That’s where this program comes in.

It “focuses on alleviating the health and safety concerns from the diversion and abuse of prescription medications by helping our communities properly dispose of unused prescription medications,” states the program’s website. “The Department of Drug and Alcohol Programs (DDAP), in partnership with the Pennsylvania Commission on Crime and Delinquency (PCCD) and the Pennsylvania District Attorneys Association (PDAA), will work with local communities to provide grants that facilitate the installation of hundreds of secure and permanent prescription drug drop-off boxes installed throughout Pennsylvania.”

There is currently one stationary take-back location where people can drop off their unused prescription drugs in the Abingtons at the South Abington Township Police Department, 100 Shady Lane Road, Chinchilla. Information on other locations throughout the state can be found by entering a zip code or county name online at bit.ly/1bLAMQk.

Items accepted include prescription and over the counter solid medications, tablets and capsules and pet medications. Items not accepted include intravenous solutions, injectibles, syringes and needles, hydrogen peroxide, compressed cylinders or aerosols (such as asthma inhalers), lodine-containing medications, thermometers and alcohol and illegal drugs (such as marijuana, heroin and LSD).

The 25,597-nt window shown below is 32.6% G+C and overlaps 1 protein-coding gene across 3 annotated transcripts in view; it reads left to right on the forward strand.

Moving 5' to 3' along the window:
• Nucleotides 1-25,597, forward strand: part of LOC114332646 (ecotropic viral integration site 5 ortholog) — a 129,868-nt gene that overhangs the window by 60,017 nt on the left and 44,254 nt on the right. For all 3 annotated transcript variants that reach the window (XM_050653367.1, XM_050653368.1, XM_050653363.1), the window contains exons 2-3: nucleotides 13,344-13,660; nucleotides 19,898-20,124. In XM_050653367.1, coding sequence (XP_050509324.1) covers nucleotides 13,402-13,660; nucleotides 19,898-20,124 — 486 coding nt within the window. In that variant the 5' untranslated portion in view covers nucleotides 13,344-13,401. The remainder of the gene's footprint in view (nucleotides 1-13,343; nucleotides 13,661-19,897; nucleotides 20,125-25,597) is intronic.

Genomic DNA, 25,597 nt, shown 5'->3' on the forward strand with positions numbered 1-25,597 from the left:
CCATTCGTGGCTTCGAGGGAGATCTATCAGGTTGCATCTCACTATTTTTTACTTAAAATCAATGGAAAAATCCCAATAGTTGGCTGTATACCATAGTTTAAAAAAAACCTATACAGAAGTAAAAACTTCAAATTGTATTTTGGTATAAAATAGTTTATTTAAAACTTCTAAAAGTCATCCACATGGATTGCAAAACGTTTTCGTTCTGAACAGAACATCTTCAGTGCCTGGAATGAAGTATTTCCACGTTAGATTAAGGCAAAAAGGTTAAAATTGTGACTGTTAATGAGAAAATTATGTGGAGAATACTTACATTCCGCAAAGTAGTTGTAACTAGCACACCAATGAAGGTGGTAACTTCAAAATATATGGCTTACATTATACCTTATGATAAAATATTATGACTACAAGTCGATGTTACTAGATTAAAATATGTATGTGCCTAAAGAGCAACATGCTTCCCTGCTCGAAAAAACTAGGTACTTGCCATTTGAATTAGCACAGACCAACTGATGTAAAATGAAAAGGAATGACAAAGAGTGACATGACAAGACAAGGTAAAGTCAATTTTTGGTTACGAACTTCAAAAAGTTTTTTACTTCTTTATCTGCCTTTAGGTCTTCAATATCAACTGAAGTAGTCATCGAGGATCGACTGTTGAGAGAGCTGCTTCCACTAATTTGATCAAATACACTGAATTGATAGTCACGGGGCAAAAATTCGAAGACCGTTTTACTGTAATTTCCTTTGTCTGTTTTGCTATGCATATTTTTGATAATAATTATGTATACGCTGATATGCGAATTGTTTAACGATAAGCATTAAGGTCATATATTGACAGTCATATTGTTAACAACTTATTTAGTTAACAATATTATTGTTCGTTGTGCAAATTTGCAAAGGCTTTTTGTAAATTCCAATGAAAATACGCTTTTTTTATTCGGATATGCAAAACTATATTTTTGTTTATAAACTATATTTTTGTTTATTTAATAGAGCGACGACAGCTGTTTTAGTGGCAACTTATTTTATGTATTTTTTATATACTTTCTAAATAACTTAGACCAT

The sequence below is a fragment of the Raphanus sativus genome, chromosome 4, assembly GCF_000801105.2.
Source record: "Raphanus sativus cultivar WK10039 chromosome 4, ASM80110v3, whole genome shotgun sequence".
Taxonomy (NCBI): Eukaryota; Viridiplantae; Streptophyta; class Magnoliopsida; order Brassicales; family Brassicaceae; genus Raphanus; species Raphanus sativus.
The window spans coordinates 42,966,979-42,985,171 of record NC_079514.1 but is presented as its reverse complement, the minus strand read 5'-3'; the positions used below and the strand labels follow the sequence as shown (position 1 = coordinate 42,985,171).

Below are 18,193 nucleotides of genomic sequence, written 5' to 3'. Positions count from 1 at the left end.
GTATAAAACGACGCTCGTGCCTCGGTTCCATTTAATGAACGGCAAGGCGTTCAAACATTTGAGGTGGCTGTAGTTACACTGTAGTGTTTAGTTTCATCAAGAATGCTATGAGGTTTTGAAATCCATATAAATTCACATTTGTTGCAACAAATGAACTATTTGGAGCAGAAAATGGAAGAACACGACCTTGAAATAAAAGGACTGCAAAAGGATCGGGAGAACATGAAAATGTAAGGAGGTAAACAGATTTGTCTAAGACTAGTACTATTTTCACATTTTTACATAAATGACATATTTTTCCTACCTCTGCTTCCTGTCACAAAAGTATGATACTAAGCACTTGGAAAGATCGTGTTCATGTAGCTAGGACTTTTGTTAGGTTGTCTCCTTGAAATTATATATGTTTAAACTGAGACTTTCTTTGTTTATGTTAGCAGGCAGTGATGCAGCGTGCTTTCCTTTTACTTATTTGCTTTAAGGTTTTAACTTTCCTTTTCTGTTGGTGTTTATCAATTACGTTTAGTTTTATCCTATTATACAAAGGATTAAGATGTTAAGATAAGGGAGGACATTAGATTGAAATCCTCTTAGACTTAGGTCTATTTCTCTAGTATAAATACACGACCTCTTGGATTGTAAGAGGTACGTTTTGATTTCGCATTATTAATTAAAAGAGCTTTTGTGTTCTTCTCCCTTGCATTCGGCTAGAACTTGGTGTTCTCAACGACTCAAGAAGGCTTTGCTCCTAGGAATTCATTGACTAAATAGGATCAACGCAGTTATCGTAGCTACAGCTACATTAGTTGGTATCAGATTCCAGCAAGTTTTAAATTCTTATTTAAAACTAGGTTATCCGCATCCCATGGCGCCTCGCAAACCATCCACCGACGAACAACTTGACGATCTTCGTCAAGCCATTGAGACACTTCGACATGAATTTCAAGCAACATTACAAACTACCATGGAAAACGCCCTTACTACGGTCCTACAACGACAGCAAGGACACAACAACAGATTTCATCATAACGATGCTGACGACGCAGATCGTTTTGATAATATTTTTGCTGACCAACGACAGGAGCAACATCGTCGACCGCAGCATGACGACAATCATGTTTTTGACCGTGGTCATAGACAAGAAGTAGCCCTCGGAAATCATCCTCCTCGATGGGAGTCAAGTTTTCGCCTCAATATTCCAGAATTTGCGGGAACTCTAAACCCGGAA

In preparation for dropping them off at a take-back location, drugs must be sealed in a container such as the original bottle or a Ziploc bag and personal information removed or blotted out with a permanent marker.

In addition to the stationary locations, Prescription Drug Take-Back Days are held at various locations, overseen by local law enforcement.

According to Smith, the Clarks Summit Police Department, and especially Officer Eric Williams, was instrumental in bringing the program to the CVS Pharmacy in Clarks Summit, which now hosts occasional collection days. The next one is scheduled for around 2 to 7 p.m. Thursday, Feb. 11.

According to Officer Robert Shedlock, the program gives the police an opportunity to interact with the public on a different level than what many are used to.

“It’s always nice to see a police officer who isn’t writing you a ticket or yelling at your son,” he said while manning a take-back table on Dec. 29 at CVS.

He added he enjoys the public service aspect of the task and the opportunities it presents to simply smile and talk to people.

Smith said the program would not be possible without the police assistance.

After they are collected, the drugs are transported by the police to the district attorney’s office. From there, the district attorney and attorney general’s offices take care of the disposal by incineration.